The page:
Are Your Internal Controls Effective in a Remote Work Environment?

Posted by John Rizzo on Jul 23, 2020 9:39:42 AM
John Rizzo
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The COVID-19 pandemic has changed life as we know it over the last several months, and businesses have been forced to adapt to the ‘new normal’, which in many cases, means having an entirely remote workforce for the first time ever.

As your business adapts to this new way of working, it’s important to reassess your internal controls and their efficacy under current conditions. Internal controls that were effective in the office environment may no longer make sense, and the remote work environment may pose new risks that require entirely new control processes to be put in place.

Below are our top tips for establishing effective internal controls in the remote workplace:

Risk assessment.

As a first step, your internal controls team should schedule some time to do a thorough review of your internal controls processes. Discuss the systems and processes in place and evaluate how they fit with the current model of work; look for weak spots and new areas of risk; and brainstorm possible ‘what if’ scenarios. In addition to any preventive controls you already have in place, you may also want to consider adding detective controls, to identify any errors or fraud after they have occurred. This can help you identify and correct any weak spots as your business adapts to new processes. You should also include your IT professional(s) in this discussion, as developing security processes to mitigate technology risks will be more important now than ever before.

Commit to going digital.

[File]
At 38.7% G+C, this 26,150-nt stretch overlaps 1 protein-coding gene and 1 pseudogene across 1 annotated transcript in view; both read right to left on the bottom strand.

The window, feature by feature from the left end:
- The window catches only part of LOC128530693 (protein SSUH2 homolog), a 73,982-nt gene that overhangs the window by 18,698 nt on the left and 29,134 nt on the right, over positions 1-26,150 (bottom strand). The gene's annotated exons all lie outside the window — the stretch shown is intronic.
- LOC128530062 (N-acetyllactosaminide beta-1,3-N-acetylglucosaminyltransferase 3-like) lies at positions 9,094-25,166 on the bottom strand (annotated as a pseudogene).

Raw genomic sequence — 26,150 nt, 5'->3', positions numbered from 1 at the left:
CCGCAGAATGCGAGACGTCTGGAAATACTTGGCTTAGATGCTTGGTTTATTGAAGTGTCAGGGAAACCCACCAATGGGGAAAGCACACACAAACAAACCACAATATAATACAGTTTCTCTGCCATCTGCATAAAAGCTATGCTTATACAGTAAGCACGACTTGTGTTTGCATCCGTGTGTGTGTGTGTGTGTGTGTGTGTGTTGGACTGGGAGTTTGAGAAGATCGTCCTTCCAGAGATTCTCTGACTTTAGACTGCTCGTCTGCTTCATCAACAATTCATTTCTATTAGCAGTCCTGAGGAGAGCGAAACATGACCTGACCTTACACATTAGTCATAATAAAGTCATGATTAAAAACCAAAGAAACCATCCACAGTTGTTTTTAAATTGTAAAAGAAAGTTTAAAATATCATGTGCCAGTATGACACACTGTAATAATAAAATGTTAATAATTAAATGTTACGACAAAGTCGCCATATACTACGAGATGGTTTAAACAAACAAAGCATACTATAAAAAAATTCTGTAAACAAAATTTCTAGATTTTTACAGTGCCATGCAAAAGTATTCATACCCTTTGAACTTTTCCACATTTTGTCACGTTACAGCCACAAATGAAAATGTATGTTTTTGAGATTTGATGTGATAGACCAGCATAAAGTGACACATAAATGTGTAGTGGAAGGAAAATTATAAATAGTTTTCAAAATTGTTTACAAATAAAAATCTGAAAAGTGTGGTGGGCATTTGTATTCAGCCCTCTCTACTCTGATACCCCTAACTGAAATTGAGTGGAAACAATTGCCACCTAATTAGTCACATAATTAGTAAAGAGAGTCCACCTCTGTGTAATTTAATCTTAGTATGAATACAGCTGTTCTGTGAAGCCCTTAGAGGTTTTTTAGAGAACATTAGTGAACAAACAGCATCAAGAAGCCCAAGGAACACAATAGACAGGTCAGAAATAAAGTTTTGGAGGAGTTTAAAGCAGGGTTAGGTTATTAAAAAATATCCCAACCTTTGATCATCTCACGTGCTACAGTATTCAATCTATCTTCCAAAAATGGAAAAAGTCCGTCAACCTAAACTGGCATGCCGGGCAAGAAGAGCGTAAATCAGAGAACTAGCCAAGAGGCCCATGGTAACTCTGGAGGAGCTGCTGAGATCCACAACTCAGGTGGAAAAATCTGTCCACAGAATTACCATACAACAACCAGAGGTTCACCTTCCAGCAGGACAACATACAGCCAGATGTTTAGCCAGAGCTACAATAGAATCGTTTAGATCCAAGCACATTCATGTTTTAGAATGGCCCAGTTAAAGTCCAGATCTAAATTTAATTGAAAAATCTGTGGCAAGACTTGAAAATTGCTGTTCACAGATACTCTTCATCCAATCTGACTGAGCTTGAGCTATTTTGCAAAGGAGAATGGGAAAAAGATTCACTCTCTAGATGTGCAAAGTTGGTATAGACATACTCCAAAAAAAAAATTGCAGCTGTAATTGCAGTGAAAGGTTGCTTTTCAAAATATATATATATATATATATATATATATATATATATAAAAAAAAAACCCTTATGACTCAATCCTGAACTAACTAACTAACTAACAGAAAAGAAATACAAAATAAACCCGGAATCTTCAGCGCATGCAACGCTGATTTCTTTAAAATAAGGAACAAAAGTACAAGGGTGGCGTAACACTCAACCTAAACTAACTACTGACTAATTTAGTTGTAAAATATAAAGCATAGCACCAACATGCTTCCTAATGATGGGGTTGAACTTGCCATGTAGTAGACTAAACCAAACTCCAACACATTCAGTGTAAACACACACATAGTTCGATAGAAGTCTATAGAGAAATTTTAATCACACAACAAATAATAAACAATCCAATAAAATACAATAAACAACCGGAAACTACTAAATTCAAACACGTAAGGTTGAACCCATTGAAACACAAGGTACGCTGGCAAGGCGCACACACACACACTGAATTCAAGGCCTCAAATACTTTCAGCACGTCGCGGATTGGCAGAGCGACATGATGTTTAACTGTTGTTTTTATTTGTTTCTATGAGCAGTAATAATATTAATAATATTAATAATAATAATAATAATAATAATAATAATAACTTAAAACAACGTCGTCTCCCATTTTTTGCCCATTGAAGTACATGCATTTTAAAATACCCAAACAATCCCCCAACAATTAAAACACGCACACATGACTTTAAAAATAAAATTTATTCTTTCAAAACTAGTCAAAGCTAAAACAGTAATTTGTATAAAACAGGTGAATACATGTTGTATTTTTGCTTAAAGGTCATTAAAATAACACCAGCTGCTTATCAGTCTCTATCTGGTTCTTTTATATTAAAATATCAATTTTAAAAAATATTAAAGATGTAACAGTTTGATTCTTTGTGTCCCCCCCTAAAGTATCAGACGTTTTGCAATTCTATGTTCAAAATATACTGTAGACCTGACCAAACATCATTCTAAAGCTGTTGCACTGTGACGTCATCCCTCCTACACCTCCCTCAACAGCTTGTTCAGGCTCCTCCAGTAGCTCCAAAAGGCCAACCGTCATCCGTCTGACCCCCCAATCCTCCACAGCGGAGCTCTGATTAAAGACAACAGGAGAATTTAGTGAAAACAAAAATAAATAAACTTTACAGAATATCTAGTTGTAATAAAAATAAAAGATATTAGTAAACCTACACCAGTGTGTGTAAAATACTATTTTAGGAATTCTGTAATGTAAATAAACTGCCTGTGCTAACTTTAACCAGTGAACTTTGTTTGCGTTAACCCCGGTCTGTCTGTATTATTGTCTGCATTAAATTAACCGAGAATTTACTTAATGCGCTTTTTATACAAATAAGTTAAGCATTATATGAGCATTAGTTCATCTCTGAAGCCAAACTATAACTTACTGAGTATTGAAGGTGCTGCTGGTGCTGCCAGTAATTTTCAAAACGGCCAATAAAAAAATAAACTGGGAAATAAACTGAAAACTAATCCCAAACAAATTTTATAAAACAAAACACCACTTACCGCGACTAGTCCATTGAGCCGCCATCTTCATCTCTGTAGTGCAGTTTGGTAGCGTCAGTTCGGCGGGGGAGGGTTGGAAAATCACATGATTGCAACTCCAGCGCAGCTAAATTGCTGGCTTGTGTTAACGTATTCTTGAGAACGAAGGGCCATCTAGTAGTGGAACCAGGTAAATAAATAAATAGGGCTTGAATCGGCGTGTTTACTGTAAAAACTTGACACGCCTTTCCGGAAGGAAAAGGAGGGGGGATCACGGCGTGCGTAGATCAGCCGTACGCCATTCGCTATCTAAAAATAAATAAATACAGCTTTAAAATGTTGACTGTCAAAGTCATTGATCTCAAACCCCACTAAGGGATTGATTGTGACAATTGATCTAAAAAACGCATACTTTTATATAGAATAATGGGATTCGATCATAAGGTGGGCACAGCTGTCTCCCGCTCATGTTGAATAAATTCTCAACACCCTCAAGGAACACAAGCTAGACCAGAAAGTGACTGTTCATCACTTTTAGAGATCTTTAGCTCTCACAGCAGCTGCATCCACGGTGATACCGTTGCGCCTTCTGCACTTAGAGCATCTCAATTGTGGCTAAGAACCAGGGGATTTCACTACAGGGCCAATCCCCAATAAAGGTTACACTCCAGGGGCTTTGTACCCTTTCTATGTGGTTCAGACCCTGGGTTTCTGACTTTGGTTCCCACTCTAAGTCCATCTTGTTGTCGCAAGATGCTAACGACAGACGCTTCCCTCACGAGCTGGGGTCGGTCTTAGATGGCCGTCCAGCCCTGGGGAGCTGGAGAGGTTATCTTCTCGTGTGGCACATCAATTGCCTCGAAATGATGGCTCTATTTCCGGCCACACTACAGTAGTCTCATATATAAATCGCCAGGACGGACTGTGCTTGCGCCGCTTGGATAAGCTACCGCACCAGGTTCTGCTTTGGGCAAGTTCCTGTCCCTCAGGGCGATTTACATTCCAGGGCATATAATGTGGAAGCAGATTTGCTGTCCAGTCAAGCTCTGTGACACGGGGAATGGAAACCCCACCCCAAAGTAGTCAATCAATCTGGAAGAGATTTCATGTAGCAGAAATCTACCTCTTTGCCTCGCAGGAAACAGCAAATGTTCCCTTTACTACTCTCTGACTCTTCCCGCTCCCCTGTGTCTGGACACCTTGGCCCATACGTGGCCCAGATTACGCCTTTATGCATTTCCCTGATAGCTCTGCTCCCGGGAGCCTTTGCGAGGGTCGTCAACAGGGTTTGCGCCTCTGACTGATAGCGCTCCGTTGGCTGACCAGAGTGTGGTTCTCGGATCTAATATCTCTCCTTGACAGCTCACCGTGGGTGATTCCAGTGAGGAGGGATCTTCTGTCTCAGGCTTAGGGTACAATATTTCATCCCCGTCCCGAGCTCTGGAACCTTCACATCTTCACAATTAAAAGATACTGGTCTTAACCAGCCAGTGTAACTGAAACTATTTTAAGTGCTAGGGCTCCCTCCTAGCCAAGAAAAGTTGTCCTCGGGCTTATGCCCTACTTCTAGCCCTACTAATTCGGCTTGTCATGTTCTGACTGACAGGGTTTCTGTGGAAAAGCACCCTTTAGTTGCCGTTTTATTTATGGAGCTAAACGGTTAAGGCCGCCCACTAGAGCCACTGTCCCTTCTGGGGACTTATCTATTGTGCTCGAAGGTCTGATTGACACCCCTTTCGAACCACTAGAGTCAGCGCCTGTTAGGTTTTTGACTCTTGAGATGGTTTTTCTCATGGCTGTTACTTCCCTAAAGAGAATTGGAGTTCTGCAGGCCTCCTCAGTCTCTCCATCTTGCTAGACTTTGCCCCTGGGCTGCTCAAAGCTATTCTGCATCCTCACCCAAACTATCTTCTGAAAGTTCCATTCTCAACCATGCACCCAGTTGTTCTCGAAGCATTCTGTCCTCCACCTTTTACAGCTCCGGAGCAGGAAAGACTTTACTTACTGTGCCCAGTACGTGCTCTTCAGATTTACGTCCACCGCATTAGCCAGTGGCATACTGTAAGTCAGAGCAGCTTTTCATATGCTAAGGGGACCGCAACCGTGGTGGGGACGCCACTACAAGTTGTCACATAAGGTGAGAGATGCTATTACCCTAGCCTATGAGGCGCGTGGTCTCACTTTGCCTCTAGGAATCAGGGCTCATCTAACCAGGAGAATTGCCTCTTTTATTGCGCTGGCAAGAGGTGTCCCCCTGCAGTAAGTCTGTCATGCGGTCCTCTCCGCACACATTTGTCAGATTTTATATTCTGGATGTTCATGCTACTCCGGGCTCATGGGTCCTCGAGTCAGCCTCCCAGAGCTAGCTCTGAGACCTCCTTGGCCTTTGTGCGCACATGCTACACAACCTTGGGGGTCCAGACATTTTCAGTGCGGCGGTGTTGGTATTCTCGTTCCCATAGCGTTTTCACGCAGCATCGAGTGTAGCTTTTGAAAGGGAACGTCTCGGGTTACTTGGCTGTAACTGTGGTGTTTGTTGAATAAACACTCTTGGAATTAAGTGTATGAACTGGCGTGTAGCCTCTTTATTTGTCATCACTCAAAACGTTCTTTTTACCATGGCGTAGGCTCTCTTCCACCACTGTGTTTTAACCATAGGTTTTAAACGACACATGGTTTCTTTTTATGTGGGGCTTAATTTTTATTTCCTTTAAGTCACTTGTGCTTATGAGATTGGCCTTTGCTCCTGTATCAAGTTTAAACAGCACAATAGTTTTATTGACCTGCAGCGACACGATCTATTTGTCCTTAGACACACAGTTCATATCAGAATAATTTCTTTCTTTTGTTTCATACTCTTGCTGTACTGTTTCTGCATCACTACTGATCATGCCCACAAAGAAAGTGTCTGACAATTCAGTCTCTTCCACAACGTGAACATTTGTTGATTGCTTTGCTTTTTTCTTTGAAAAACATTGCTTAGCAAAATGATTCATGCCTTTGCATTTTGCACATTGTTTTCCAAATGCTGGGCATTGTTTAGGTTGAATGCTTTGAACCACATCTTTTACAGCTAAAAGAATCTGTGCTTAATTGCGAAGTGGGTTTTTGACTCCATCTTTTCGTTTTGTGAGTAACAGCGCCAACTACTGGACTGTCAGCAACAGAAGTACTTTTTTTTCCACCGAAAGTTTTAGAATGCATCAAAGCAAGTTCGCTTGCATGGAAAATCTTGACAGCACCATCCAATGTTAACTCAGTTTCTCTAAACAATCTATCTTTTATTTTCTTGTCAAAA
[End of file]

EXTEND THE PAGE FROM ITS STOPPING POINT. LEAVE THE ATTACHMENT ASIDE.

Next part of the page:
There is no better time than now to implement paperless processes throughout all areas of your business. If you haven’t already implemented digital billing, electronic signatures, and paperless accounts payable, this can not only simplify your internal controls processes, but also save time and costs in the long run.

Maintain segregation of duties.

With many or all employees out of the office, employee responsibilities have likely shifted a bit. It may be tempting to skip steps in your internal control process or assign too many steps in the process to one person to keep things going “for now”. However, it is important to continue to mitigate the risk of fraud by maintaining proper segregation of duties in your internal controls processes, especially in regard to financial reporting.

Detailed documentation.

While it is always important to keep detailed records of transactional activity, now more than ever it is imperative to document your entire internal controls process, including what has changed, who is responsible for what, and any transactional activity, including invoices and payments made, throughout each month.

The COVID-19 pandemic will likely leave a lasting impact on the way we do business. Businesses that were previously hesitant about a remote workforce have adapted and thrived in the ‘new normal’, and even after workplace restrictions are lifted, employees who have experienced the work-life benefits of working from may wish to continue to do so. Taking the time now to ensure that your internal control processes are stronger and more resilient in the remote work environment will serve your business well beyond the end of the pandemic.

If you have questions about your internal controls or how to modify them, leave a comment below, or feel free to contact me directly, I’m happy to help! For more COVID-19 related updates, alerts and impacts, visit our COVID-19 Resource Center.

Topics: Accounting, Business Advisory, COVID-19